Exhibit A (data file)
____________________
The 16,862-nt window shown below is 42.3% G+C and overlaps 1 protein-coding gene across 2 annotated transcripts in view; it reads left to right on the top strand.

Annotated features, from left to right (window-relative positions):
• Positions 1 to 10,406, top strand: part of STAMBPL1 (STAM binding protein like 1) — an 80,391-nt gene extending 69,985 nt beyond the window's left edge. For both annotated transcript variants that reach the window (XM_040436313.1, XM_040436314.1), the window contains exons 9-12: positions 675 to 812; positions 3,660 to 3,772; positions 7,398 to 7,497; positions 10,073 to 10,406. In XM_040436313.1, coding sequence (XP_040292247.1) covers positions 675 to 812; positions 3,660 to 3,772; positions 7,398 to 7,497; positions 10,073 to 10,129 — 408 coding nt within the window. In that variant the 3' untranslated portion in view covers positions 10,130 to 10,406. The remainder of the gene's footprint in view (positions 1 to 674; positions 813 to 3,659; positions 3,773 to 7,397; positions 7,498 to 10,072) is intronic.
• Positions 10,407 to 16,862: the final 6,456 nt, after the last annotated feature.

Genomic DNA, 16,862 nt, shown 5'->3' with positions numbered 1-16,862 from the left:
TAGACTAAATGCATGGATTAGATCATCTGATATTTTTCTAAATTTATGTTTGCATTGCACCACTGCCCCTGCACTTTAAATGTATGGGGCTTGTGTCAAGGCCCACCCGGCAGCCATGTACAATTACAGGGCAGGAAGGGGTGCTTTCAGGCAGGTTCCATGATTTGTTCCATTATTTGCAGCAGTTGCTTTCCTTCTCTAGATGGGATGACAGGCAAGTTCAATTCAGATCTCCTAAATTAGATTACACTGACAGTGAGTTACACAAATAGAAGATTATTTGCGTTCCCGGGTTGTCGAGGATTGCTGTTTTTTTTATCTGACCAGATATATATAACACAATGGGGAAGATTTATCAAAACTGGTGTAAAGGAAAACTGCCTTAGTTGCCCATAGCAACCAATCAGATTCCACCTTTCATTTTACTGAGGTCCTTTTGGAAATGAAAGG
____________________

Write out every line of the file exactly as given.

The 16,862-nt window shown below is 42.3% G+C and overlaps 1 protein-coding gene across 2 annotated transcripts in view; it reads left to right on the top strand.

Annotated features, from left to right (window-relative positions):
• Positions 1 to 10,406, top strand: part of STAMBPL1 (STAM binding protein like 1) — an 80,391-nt gene extending 69,985 nt beyond the window's left edge. For both annotated transcript variants that reach the window (XM_040436313.1, XM_040436314.1), the window contains exons 9-12: positions 675 to 812; positions 3,660 to 3,772; positions 7,398 to 7,497; positions 10,073 to 10,406. In XM_040436313.1, coding sequence (XP_040292247.1) covers positions 675 to 812; positions 3,660 to 3,772; positions 7,398 to 7,497; positions 10,073 to 10,129 — 408 coding nt within the window. In that variant the 3' untranslated portion in view covers positions 10,130 to 10,406. The remainder of the gene's footprint in view (positions 1 to 674; positions 813 to 3,659; positions 3,773 to 7,397; positions 7,498 to 10,072) is intronic.
• Positions 10,407 to 16,862: the final 6,456 nt, after the last annotated feature.

Genomic DNA, 16,862 nt, shown 5'->3' with positions numbered 1-16,862 from the left:
TAGACTAAATGCATGGATTAGATCATCTGATATTTTTCTAAATTTATGTTTGCATTGCACCACTGCCCCTGCACTTTAAATGTATGGGGCTTGTGTCAAGGCCCACCCGGCAGCCATGTACAATTACAGGGCAGGAAGGGGTGCTTTCAGGCAGGTTCCATGATTTGTTCCATTATTTGCAGCAGTTGCTTTCCTTCTCTAGATGGGATGACAGGCAAGTTCAATTCAGATCTCCTAAATTAGATTACACTGACAGTGAGTTACACAAATAGAAGATTATTTGCGTTCCCGGGTTGTCGAGGATTGCTGTTTTTTTTATCTGACCAGATATATATAACACAATGGGGAAGATTTATCAAAACTGGTGTAAAGGAAAACTGCCTTAGTTGCCCATAGCAACCAATCAGATTCCACCTTTCATTTTACTGAGGTCCTTTTGGAAATGAAAGG